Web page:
Note: Artifact cards do not count as special cards.

It is not recommended to go over the minimum of 25 cards in a deck. This is because in general, you want to limit the chances of having non-useful cards show up at the wrong time. Given the nature of the game, where card draws are extremely important, filling up your deck with more than 25 cards tends to ‘bloat’ your deck with cards that won’t be useful in said situations. Also, most games only draw 16 cards in a match (10 in round 1, 3 in round 2, and 3 in round 3), so you want again to limit not being able to draw a card you need.

Lastly, a deck can only use Neutral cards as well as Faction specific cards. For example, a Monster leader ability means Monster faction cards may be used, but not Nilfgaard faction specific cards. You can tell the Faction of a card by the general background color of each card, and you can also sort by factions in the Deck Builder. Neutral cards are a simple brown color and may be used in any deck.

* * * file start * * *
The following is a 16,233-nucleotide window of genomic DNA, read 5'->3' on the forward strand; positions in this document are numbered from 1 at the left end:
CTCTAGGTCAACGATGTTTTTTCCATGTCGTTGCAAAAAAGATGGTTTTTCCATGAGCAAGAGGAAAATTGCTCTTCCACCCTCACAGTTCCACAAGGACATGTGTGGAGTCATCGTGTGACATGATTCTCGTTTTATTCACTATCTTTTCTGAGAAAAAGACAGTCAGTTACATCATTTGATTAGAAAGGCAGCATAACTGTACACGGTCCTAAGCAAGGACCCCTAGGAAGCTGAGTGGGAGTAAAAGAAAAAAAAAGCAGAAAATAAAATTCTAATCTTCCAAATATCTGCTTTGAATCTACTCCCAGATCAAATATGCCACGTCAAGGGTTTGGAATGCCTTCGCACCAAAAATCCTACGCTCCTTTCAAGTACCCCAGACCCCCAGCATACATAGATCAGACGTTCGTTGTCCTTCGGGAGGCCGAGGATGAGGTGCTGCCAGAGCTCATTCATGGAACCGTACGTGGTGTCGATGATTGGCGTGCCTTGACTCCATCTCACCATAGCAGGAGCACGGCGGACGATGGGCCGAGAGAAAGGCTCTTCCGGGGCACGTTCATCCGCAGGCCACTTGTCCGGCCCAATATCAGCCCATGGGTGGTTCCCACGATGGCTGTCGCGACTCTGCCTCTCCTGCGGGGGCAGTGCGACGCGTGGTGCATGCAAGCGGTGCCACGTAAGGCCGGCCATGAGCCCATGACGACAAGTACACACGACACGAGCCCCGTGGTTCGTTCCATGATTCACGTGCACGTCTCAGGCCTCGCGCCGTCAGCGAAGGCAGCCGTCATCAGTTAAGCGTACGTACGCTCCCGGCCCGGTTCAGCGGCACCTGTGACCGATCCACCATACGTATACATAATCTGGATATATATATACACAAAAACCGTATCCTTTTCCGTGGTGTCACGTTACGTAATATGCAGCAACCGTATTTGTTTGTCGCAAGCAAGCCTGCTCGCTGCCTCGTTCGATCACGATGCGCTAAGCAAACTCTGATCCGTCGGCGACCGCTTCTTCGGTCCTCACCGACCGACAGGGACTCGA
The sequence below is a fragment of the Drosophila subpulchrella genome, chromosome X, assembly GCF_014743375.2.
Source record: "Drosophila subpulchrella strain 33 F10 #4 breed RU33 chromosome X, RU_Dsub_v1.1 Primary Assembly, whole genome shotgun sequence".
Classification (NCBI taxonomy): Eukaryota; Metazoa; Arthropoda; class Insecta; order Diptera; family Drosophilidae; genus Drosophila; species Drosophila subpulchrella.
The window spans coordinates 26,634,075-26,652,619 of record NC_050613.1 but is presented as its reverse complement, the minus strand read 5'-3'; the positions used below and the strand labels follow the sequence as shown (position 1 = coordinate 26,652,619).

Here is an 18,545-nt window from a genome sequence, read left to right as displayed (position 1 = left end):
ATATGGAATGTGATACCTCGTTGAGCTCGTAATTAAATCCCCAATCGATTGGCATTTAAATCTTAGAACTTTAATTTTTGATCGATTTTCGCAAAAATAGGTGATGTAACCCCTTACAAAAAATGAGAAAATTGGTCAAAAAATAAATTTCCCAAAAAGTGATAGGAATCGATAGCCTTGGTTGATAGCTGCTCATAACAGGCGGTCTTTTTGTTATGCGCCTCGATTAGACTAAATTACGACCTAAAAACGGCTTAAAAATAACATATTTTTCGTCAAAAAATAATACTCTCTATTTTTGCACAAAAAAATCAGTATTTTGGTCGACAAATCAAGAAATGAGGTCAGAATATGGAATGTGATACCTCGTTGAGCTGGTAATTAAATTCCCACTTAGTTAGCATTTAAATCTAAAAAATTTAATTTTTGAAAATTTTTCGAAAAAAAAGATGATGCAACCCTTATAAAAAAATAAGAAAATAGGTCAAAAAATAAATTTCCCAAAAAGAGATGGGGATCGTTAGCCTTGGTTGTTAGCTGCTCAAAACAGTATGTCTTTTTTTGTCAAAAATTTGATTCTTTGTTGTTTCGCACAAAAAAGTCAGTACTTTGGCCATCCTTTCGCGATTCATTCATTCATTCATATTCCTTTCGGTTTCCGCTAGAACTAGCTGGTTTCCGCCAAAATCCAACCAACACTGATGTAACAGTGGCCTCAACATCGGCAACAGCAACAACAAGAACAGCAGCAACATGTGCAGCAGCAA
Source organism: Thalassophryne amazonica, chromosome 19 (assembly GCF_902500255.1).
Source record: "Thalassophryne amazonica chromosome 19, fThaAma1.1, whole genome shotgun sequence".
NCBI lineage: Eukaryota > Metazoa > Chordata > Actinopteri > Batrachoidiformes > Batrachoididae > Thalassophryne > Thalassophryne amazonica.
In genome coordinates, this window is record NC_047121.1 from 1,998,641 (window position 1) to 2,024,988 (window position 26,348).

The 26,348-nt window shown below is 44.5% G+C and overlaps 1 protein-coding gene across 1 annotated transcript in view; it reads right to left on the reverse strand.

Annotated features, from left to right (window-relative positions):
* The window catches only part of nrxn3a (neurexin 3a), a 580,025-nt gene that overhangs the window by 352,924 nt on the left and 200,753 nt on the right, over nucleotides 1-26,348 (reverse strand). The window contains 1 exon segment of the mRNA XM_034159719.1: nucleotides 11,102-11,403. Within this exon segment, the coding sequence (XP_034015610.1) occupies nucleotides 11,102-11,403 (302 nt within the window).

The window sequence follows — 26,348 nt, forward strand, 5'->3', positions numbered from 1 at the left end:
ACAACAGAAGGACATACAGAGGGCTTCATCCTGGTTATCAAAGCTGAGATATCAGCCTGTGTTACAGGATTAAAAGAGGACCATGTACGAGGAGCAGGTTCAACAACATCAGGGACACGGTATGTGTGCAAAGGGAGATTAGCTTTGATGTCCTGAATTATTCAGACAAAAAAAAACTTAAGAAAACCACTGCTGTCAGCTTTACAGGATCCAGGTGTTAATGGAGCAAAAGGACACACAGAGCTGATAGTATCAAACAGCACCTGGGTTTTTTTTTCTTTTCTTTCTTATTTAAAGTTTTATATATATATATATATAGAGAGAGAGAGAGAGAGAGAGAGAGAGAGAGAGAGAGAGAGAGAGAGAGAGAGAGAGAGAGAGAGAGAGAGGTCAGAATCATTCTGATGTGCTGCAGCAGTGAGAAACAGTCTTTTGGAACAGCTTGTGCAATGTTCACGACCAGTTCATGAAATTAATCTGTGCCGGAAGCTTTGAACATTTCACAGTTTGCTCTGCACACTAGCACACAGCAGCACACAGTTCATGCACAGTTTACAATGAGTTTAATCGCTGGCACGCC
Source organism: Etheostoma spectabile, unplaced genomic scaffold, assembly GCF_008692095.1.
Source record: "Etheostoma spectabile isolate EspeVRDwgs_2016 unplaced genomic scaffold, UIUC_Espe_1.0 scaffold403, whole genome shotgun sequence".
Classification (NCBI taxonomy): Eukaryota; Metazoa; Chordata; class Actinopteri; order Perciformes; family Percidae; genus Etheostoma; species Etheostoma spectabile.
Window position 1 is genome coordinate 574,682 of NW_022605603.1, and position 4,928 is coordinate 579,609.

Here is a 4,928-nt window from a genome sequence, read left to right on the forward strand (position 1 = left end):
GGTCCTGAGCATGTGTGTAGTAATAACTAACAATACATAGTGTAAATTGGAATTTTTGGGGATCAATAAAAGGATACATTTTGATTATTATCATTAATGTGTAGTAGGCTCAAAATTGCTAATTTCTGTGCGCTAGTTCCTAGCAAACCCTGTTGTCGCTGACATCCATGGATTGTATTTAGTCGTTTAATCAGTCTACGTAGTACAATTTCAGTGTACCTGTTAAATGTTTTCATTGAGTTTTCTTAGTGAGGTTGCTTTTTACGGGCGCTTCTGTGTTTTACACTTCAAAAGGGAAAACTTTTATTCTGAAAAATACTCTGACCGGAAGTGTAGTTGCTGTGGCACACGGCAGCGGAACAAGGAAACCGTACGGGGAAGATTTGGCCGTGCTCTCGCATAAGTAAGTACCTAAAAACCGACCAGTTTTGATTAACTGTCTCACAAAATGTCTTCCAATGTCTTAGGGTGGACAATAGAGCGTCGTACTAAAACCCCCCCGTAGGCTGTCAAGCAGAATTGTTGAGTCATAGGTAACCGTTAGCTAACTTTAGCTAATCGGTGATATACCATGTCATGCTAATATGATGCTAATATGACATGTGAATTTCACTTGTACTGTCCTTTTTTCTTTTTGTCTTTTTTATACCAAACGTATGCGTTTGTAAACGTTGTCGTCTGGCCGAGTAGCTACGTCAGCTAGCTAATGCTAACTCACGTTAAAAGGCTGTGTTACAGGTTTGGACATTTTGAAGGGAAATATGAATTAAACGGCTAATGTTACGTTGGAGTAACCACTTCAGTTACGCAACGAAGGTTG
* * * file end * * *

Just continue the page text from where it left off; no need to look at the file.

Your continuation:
That’s it for now! Thank you for your time and see you in the third part of the guide!